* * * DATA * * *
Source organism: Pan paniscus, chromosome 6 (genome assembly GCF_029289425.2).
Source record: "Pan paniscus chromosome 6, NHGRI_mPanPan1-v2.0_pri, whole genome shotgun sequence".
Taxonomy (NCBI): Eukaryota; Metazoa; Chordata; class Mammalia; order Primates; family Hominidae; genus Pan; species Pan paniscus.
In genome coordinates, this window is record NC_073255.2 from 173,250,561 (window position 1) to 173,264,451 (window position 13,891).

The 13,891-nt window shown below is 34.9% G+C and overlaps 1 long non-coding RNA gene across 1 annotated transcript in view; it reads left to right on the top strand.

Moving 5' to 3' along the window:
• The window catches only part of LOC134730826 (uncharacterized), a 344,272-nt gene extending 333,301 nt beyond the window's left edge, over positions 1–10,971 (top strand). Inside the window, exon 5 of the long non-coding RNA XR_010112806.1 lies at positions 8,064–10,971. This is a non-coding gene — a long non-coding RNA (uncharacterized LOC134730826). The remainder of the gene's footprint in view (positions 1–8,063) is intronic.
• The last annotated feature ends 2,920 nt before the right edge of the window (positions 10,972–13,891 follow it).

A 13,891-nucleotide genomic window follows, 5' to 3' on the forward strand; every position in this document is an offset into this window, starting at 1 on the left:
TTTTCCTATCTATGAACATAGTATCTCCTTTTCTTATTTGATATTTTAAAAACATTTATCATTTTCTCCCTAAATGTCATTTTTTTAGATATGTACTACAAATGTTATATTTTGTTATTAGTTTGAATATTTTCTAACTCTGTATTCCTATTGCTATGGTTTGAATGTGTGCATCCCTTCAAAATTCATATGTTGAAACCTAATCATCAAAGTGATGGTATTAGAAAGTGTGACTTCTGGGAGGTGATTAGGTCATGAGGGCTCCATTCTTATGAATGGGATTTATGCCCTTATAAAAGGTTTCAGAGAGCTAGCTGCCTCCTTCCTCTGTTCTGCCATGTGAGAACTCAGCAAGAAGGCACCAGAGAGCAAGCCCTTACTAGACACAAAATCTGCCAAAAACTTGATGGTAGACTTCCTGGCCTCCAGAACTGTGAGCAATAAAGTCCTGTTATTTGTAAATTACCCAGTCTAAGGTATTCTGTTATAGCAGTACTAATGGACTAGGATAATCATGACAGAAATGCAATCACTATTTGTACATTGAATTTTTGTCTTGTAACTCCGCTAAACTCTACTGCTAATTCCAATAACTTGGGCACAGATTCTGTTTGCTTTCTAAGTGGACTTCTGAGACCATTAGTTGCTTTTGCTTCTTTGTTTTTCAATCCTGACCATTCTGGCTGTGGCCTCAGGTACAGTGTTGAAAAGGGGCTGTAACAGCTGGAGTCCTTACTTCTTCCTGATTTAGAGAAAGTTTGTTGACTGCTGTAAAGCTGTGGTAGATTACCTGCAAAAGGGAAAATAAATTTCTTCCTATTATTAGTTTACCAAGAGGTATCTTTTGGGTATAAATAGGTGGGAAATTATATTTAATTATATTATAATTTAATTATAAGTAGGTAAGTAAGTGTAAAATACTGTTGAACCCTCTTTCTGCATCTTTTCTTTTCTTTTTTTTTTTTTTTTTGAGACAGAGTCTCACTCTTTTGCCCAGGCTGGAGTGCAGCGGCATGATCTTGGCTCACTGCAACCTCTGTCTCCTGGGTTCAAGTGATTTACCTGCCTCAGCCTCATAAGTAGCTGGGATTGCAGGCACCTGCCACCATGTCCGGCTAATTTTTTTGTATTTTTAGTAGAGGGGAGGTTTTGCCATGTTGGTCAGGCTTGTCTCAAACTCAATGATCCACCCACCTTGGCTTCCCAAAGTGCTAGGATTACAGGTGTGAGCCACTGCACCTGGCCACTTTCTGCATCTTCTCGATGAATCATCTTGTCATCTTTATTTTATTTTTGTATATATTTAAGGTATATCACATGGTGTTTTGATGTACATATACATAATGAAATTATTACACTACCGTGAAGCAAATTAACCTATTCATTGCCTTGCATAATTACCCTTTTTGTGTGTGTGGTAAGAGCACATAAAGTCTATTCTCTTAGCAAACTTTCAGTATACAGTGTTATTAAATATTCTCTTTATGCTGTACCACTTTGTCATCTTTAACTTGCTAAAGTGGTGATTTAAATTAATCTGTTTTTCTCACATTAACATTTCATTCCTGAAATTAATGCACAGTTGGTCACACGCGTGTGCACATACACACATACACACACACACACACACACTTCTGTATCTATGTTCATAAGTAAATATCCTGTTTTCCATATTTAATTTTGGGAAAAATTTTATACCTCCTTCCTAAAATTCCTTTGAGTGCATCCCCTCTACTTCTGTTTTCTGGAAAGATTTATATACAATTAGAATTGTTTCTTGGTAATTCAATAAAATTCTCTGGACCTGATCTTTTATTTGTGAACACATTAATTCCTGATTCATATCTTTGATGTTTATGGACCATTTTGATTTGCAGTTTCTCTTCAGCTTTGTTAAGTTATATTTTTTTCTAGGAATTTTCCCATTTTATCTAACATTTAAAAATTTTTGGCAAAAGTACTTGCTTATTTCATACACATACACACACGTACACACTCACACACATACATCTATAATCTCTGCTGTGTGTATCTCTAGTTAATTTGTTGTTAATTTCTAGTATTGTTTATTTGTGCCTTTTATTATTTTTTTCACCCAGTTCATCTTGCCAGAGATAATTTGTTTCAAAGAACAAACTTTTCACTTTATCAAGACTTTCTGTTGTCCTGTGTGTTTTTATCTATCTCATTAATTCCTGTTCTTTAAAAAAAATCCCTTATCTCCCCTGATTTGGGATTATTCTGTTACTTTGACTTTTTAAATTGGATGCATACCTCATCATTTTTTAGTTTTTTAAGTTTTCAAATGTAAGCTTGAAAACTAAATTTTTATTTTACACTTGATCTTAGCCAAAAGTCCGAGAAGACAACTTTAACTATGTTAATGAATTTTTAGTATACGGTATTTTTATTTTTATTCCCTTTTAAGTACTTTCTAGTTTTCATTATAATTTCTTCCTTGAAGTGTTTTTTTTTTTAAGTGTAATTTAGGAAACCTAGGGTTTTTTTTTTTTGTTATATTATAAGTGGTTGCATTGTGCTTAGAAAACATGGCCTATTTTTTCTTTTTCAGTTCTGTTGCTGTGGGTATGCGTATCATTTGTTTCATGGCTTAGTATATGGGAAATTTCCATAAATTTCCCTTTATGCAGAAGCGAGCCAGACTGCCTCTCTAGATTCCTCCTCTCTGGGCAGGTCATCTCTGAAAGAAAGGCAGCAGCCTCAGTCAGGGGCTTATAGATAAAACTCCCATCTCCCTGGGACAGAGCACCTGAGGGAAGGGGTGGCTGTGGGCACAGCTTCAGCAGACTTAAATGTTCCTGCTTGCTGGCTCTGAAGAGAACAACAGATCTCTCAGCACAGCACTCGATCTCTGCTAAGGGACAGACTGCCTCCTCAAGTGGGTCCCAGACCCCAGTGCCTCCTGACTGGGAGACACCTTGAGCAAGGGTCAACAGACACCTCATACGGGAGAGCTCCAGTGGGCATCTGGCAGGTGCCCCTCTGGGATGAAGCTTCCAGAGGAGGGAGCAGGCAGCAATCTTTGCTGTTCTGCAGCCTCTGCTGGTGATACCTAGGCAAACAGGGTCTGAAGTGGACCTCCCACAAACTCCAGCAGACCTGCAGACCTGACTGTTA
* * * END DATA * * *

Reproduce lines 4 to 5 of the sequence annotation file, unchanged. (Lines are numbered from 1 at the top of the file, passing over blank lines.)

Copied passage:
In genome coordinates, this window is record NC_073255.2 from 173,250,561 (window position 1) to 173,264,451 (window position 13,891).

The 13,891-nt window shown below is 34.9% G+C and overlaps 1 long non-coding RNA gene across 1 annotated transcript in view; it reads left to right on the top strand.